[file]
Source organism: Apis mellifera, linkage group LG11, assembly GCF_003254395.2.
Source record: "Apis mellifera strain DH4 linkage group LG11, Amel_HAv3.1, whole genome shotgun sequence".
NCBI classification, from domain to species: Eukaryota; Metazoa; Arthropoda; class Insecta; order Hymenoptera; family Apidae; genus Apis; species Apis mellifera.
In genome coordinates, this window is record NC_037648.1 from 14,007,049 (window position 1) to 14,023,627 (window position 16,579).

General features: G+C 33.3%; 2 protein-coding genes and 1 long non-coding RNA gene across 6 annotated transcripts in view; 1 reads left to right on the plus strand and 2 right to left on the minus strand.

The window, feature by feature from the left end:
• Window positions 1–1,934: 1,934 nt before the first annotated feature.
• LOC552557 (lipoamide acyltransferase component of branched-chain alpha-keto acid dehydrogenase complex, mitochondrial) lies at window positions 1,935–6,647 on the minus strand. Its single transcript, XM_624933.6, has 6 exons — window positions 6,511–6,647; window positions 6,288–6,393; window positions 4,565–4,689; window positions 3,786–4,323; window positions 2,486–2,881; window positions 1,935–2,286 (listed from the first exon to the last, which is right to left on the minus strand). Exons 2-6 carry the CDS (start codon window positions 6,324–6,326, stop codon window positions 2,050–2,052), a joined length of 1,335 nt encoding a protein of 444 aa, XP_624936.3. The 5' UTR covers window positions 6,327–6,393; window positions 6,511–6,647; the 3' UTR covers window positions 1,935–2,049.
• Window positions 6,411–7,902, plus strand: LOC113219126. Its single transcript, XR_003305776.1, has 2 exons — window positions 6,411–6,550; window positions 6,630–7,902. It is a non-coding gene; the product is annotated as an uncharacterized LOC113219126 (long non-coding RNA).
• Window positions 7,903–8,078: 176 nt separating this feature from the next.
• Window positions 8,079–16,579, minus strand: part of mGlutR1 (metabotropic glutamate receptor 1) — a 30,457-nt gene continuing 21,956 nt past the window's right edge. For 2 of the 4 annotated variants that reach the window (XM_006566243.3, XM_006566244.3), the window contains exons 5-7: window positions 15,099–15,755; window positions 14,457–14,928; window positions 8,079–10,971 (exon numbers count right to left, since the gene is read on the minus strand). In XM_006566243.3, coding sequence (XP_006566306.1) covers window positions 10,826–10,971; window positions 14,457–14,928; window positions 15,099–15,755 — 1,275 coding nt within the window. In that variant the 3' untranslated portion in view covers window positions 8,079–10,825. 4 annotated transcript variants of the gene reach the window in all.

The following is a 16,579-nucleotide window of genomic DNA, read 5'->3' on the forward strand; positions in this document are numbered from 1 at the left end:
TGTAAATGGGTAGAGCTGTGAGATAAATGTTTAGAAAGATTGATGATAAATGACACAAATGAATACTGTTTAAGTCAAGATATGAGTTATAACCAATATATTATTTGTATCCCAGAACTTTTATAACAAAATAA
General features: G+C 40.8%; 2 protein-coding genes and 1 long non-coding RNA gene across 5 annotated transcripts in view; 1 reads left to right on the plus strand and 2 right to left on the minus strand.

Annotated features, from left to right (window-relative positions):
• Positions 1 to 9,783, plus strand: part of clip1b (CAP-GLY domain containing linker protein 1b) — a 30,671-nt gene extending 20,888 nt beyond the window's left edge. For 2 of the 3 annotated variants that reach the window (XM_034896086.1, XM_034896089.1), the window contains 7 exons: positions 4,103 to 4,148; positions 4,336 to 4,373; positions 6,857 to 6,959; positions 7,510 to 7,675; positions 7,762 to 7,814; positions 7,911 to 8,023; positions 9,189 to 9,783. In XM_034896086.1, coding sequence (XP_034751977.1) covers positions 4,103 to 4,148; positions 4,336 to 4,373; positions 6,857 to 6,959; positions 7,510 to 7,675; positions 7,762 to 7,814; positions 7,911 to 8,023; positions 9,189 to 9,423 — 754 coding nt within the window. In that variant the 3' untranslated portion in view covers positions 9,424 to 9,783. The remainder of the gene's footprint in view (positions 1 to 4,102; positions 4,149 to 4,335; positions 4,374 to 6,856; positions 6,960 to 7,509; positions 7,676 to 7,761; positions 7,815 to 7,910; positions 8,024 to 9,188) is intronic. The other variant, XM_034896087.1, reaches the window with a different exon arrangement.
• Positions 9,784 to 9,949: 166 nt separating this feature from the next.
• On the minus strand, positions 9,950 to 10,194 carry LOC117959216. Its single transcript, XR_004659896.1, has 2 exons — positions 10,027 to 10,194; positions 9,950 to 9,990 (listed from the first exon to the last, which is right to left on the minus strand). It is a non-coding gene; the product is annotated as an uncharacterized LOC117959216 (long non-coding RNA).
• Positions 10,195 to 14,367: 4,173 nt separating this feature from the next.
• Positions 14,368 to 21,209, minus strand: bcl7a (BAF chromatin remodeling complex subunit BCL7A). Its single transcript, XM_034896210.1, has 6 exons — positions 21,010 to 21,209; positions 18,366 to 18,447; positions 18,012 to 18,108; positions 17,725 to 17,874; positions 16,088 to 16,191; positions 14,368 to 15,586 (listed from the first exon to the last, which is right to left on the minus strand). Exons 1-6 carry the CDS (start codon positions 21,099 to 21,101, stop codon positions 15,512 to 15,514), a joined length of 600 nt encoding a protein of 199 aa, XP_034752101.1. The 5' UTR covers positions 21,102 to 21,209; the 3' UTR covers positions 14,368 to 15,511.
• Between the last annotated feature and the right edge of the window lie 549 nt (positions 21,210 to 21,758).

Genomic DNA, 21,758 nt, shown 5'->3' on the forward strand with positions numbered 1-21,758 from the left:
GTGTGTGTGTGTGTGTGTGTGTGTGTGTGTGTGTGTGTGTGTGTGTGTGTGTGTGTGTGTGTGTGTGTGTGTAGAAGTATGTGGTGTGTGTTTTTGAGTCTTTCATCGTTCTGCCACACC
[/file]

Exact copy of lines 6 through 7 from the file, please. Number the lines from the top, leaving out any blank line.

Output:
The window, feature by feature from the left end:
• Window positions 1–1,934: 1,934 nt before the first annotated feature.